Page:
Unfortunately for Jessica, when she decides to tell Jeff about Mike's secret... it's too late. Jeff went out for drinks with Louis (who cannot hold his liquor) as a way to bridge the gap between them that had been built on anger and resentment. Jeff and Louis's story is actually pretty awesome in this episode because Jeff plays a prank on Louis that is used to mask his disgust and disrespect. But Louis knows. Louis knows what it feels like for someone to disrespect him and he knows that Jeff doesn't see him as an equal. So they bond over drinks and actually have a good time until Louis accidentally lets it slip that the stuff with Hardman? That Jeff thinks got Louis's name on the door? It happened two years ago.

Jessica tries to explain, but it's too late. Jeff doesn't care. All he knows is that Jessica lied to him -- that their entire relationship was based on a lie. And he just cannot be with someone who would let a lie like that go on for so long. So he ends things between them, painfully, and Jessica is left to clean up the wreckage. She's not the only one -- the episode ends with Harvey realizing that even though Donna tries to fix and help and save everyone else... this may be the one time he's unable to help save her.


And now, bonus points:
  • Everyone was an MVP in this episode, honestly. If I had to choose, though, it would be between Gabriel Macht and Gina Torres for their scenes together. Gina Torres, especially, was outstanding in her final confrontation with Jeff.  You could just see how vulnerable and upset she was (also evidence of vulnerability was her earlier conversation with Harvey) over everything that happened and her lies unraveling. It was heartbreaking to see her so close to the brink of happiness and then having it ripped away from her just as suddenly.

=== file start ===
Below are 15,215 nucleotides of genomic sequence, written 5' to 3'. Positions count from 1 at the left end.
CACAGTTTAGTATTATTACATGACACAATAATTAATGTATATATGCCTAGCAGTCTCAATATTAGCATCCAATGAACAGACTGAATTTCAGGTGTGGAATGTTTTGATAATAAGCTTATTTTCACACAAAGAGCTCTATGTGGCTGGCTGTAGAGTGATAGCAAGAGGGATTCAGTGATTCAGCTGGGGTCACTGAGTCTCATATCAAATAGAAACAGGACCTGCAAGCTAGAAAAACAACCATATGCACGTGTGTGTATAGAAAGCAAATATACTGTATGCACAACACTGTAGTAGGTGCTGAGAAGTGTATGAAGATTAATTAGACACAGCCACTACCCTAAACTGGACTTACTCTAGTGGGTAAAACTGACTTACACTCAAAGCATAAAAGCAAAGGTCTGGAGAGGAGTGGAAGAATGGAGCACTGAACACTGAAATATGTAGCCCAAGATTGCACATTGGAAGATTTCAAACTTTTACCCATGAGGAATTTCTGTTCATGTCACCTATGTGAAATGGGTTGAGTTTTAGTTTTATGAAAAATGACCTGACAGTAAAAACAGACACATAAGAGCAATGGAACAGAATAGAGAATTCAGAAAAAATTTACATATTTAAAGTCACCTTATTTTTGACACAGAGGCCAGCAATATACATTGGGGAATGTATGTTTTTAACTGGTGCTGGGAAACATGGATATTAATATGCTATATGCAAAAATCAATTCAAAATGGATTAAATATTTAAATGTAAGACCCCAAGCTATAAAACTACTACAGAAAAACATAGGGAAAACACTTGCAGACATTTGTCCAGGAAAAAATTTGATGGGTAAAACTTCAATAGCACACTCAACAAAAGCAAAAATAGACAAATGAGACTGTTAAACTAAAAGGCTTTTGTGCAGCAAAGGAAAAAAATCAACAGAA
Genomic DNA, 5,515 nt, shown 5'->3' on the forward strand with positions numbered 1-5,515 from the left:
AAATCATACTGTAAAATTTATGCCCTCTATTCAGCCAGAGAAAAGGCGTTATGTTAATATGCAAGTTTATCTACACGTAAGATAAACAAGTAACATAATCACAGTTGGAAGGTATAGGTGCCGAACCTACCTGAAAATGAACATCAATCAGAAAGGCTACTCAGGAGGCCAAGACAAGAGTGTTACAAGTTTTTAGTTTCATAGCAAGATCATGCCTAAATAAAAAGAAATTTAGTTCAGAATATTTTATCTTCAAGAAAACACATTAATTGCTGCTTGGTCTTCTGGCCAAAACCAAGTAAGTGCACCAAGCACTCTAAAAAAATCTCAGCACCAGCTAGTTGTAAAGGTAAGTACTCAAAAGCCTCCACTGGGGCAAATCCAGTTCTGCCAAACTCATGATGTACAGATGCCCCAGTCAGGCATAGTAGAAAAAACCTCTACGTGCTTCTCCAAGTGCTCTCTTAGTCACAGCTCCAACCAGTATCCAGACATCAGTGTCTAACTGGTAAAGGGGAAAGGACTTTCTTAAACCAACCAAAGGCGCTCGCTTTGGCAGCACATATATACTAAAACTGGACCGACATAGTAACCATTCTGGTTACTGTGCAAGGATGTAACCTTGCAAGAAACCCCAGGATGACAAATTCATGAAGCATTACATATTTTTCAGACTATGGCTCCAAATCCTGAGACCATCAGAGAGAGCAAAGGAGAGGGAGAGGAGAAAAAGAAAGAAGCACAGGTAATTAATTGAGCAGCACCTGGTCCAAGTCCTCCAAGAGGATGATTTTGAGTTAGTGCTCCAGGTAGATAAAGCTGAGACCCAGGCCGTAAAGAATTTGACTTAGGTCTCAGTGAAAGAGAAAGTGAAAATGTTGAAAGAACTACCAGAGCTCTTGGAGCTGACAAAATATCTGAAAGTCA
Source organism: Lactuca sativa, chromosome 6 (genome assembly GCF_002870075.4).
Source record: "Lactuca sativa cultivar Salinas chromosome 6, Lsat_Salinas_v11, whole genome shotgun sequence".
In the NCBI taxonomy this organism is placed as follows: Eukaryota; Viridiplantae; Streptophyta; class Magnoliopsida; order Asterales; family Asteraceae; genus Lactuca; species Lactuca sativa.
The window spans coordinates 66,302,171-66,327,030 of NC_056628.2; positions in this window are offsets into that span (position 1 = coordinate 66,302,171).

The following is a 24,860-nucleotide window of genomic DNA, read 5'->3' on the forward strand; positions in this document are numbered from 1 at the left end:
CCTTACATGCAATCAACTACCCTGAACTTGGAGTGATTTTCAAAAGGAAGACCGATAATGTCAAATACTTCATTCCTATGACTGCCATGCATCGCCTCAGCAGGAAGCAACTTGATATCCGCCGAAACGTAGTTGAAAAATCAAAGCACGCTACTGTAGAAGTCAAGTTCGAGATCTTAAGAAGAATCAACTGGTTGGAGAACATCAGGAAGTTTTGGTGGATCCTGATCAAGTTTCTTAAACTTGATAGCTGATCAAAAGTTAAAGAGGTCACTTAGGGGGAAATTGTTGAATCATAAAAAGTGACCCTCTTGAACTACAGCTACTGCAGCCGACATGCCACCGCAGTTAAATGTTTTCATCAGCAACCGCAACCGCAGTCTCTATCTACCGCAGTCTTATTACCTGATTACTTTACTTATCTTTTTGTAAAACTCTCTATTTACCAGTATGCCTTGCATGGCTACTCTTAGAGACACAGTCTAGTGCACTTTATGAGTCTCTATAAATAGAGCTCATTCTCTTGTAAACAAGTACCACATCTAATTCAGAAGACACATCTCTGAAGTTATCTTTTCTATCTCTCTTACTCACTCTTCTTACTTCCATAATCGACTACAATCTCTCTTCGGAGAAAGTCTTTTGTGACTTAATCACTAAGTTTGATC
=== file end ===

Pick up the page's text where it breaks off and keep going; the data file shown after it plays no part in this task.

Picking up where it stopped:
• Why do Mike and Rachel still have a landline? I literally know of no one in their age group who still has one of those.
  • "I can't believe it. You have no idea what to say. What's the date today? I want to write this down."
  • "If I gave you something too needy, you would just let it die."
  • "Well it wasn't harassment because it wasn't sexual!"
  • "... I'm gonna regret asking this..." That mumble under Jessica's breath was HILARIOUS.
  • "You don't know one word of French, do you?"
  • "Right now, I don't care about the case. I care about you." Mike/Donna friendship, for the win!
  • Harvey hilariously smitten with Evan was absolutely perfect, especially his delivery of: "I think I'm in love."
  • "Maybe you should take the rest of the night off." "Why?" "Because that's what superheroes do."
  • Harvey's face when he sees Donna on the video though. He's crushed and extremely worried for her, you can tell.
What did you all think of "Derailed"? Are you anxious or worried about Donna Paulsen's fate? Hit up the comments below and let me know what you thought. Until then. :)

1 comment:

  1. Argh I know, the look on his face when he saw that video ... it was brilliantly played by Gabriel Macht. I was just expecting him to be hopping mad, but geez ... I mean in addition to the shock, I thought his expression was also just so very tender as he stared at her on that video. It was beautiful.